Alumnae gather for discourse and debate in Istanbul

Istanbul, the only city in the world to stand on two continents, was the site of Bryn Mawr’s first regional conference for alumnae/i in Europe this June. The program, under the rubric of “Excavating Old and New Identities,” was a feast for the minds and eyes of some 200 attendees from 14 different European countries, Egypt, India, Jordan, Pakistan, the Philippines, and the United States. But what meant most to many alumnae/i was to be, as one said, “among people who share, to a great extent, common ideals.”

“I was called ‘forceful’ one time too many shortly before I came to the conference,” wrote Lucia Nixon ’71, an archaeologist and lecturer at Magdelen College, Oxford, after the event. “Then, for five days, with other Mawrtyrs, I was normal. It was wonderful. This is not a joke. One forgets just how liberating it is to be out of environments (and there are many) in which women with any conspicuous opinions or ability are somehow stigmatized.”

“A core group of enthusiastic alumnae in Istanbul, led by Nayla Ghandour de Coster ’79 and Perran Ersu ’81, originally proposed the city as a site for the conference and worked to secure spectacular venues,” said Betty Vermey ’58, director of Bryn Mawr’s Office for International Initiatives, which organized the event. Several alumnae/i archaeologists living in Turkey put together a symposium honoring Bryn Mawr archaeologist Machteld J. Mellink. A third group of alumnae from across Europe planned a seminar on “The New Europe.” President of the College Nancy J. Vickers also attended, making her first visit to alumnae/i overseas.

‘The New Europe’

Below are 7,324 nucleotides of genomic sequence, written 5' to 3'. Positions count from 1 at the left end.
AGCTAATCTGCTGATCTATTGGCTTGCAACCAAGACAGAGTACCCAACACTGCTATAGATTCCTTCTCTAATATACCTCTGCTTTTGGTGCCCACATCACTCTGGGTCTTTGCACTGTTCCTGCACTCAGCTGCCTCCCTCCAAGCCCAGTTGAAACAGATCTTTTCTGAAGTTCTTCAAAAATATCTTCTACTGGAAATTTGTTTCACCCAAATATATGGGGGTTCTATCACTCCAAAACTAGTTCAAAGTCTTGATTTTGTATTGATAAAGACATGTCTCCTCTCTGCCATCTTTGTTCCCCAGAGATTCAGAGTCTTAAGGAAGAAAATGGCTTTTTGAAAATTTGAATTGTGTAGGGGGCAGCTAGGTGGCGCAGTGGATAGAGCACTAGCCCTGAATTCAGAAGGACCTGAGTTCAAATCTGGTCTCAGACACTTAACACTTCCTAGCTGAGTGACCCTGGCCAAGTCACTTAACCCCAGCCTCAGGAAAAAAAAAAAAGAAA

“There are at least two things that those of us gathered here have in common: a Bryn Mawr education and a multicultural lifestyle,” wrote Dierdre Berger ’75 for conference participants. “All of us have experience learning to live in other cultures, expanding our borders of knowledge and our cultural sensitivities. This flexibility to shuttle between two or more cultures has put us in the forefront of the New Europe.”

Berger, former bureau chief for National Public Radio in Frankfurt, was to lead a panel of alumnae and Bryn Mawr faculty in a discussion on the changing demographic, economic and social environments in Europe. She was not able to attend, but her introductory remarks on changes in Europe over the last two decades were read aloud.

Asked to begin by commenting on the meaning of borders at this time in our history, Harvey Wexler Professor of Economics Noel J. J. Farley noted that first-year international students in his new Bryn Mawr course, “GATT, NAFTA, the EU and all that,” are overwhelmingly concerned with questions of borders. Among the issues that caused lively debate in the course were: “What business has the International Monetary Fund telling South Korean banks how to conduct their loan activity?” “Should a European government be forced to limit the deficits on their budgets to 3 percent per annum?”

“The students’ focus is more at the micro than at the global level,” Farley said, “and for them, the nation state is still the best prospect as a legitimate authority over a whole range of economic, political, cultural and social matters. ...

“But then we pull ourselves up short. ... Is it possible that world sentiment is pulling away from the use of government organization at the local and national levels?” he asked.

Farley charted the progress of monetary union and possible gains for the European Union. He is “ultimately optimistic” that the EU will stay together: “In the longer haul when the member states can move beyond their sense of membership in an economic and security community to full political union, they will then reap all the economic benefits and exercise the global political influence that goes along with monetary union.”